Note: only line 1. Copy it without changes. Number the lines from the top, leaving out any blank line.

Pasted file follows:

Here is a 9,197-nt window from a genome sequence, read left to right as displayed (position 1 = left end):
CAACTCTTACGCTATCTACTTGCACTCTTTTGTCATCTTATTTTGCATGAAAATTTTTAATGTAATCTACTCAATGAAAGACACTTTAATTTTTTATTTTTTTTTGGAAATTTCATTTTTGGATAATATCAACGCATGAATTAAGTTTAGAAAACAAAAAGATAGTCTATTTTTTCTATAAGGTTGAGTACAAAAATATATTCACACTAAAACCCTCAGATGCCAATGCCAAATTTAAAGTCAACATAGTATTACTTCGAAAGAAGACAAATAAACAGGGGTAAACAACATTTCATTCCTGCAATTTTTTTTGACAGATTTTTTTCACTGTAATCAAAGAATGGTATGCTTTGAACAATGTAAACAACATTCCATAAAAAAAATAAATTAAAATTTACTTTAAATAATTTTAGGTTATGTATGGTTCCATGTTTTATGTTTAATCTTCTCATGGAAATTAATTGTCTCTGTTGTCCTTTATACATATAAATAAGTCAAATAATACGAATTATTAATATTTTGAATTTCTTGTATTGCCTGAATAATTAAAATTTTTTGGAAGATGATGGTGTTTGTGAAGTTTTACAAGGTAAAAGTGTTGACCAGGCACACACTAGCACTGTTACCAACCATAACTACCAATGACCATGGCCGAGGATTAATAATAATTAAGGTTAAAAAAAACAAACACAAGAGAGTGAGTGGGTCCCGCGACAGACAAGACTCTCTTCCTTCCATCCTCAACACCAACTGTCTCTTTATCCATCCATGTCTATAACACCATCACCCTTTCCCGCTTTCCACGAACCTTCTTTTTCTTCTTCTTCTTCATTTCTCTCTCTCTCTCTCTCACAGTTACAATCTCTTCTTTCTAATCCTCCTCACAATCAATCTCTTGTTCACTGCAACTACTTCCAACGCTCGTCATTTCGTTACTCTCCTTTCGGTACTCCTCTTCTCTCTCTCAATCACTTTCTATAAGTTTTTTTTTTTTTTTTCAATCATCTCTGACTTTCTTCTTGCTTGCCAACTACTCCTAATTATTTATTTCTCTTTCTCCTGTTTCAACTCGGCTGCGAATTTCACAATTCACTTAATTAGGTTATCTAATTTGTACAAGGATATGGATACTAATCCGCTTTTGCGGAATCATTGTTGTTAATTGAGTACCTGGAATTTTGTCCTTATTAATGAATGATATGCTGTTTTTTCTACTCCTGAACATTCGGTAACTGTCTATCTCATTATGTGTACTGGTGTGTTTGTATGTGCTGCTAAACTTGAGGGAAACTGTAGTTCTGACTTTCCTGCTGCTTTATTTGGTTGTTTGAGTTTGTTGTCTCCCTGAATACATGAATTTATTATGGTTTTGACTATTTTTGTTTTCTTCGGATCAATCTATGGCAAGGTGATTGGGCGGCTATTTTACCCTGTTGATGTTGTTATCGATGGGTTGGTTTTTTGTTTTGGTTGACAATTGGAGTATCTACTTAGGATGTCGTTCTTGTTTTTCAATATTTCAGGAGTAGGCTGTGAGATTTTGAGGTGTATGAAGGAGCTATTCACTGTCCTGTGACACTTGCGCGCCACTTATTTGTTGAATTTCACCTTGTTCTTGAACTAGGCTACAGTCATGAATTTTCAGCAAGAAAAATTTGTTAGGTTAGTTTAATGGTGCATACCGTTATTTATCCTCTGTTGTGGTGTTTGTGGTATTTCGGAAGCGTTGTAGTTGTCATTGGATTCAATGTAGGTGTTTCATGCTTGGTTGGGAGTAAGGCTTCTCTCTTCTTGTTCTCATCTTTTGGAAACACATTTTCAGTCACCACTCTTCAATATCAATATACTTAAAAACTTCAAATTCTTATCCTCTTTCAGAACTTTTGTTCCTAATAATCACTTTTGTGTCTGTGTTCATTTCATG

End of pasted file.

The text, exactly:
Here is a 9,197-nt window from a genome sequence, read left to right as displayed (position 1 = left end):